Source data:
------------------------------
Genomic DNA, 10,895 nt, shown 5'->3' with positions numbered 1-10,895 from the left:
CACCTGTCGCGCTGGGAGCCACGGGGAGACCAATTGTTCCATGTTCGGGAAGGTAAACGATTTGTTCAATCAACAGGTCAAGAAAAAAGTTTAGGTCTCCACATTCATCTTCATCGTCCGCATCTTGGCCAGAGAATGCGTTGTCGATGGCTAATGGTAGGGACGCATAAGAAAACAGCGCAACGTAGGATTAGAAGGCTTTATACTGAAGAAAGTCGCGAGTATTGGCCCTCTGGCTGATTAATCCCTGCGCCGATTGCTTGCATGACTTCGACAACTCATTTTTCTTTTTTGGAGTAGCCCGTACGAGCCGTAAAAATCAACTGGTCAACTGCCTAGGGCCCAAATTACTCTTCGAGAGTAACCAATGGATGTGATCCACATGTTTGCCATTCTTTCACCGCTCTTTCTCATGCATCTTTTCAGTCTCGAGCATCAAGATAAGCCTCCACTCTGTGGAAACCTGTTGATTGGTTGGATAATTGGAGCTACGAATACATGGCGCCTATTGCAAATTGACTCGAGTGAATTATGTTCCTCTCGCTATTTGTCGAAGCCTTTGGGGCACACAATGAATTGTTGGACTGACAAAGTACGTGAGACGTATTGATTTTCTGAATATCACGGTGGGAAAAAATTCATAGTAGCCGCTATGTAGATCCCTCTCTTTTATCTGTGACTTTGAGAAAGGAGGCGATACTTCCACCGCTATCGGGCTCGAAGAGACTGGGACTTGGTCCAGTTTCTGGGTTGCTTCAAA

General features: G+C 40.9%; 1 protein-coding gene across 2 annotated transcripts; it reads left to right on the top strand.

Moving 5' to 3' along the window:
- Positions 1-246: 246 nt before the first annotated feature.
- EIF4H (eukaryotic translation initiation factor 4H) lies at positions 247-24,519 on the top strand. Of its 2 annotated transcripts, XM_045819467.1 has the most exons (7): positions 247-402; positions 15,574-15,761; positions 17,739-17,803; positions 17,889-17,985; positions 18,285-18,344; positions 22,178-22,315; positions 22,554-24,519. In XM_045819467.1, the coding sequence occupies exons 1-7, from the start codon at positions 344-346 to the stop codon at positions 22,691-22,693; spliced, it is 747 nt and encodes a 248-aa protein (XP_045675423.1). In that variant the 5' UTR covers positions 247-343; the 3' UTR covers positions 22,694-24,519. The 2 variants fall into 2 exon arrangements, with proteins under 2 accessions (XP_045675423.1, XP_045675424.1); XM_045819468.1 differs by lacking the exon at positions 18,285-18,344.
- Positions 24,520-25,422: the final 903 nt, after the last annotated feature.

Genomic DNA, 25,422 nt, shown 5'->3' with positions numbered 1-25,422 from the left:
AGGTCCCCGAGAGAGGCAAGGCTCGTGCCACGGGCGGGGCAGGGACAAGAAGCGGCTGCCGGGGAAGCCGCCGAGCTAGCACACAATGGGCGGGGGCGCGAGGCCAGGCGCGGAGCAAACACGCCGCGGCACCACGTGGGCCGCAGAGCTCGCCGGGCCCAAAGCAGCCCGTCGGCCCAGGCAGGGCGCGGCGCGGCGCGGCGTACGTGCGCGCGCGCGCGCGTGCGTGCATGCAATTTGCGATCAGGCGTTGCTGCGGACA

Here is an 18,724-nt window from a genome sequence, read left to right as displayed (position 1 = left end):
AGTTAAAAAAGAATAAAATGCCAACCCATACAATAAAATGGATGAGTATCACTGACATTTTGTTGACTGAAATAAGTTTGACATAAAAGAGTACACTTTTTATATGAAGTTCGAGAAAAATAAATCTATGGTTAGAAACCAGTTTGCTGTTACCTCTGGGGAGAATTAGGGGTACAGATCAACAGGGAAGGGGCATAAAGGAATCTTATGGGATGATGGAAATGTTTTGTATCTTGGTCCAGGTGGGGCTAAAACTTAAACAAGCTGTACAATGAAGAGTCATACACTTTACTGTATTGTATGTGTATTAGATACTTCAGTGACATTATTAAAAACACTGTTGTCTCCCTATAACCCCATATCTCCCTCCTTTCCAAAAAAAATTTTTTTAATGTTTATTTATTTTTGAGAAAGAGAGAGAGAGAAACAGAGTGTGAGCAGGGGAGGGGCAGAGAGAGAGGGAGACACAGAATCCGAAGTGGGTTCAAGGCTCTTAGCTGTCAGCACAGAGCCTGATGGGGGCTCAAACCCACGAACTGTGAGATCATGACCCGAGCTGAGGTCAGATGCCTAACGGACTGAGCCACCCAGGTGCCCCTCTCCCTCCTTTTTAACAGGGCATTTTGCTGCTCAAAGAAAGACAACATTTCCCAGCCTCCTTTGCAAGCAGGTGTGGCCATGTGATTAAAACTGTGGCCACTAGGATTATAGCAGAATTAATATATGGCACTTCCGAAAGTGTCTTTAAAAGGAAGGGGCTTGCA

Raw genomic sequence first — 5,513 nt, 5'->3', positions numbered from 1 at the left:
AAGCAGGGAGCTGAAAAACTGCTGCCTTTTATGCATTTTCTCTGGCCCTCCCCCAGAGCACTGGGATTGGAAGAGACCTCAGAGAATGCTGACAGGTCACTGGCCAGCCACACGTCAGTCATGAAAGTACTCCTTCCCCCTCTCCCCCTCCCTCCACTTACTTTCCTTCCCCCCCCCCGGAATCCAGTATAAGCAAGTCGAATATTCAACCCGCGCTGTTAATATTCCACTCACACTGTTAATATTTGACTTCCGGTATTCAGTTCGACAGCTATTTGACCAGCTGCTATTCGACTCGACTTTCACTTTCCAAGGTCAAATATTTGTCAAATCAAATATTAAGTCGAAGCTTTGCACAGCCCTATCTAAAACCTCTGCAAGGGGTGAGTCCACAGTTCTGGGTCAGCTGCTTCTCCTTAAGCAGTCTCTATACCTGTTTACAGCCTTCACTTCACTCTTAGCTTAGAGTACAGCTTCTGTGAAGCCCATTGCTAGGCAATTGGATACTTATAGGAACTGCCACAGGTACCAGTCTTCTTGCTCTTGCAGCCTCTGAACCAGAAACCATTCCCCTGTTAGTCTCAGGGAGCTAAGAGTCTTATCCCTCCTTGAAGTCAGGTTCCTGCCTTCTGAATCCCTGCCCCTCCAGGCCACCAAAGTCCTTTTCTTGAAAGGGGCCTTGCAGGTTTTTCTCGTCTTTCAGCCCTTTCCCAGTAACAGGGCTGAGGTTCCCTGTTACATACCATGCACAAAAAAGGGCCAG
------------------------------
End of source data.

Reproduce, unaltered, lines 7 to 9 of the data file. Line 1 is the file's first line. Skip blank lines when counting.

- Positions 24,520-25,422: the final 903 nt, after the last annotated feature.

Genomic DNA, 25,422 nt, shown 5'->3' with positions numbered 1-25,422 from the left:
AGGTCCCCGAGAGAGGCAAGGCTCGTGCCACGGGCGGGGCAGGGACAAGAAGCGGCTGCCGGGGAAGCCGCCGAGCTAGCACACAATGGGCGGGGGCGCGAGGCCAGGCGCGGAGCAAACACGCCGCGGCACCACGTGGGCCGCAGAGCTCGCCGGGCCCAAAGCAGCCCGTCGGCCCAGGCAGGGCGCGGCGCGGCGCGGCGTACGTGCGCGCGCGCGCGCGTGCGTGCATGCAATTTGCGATCAGGCGTTGCTGCGGACA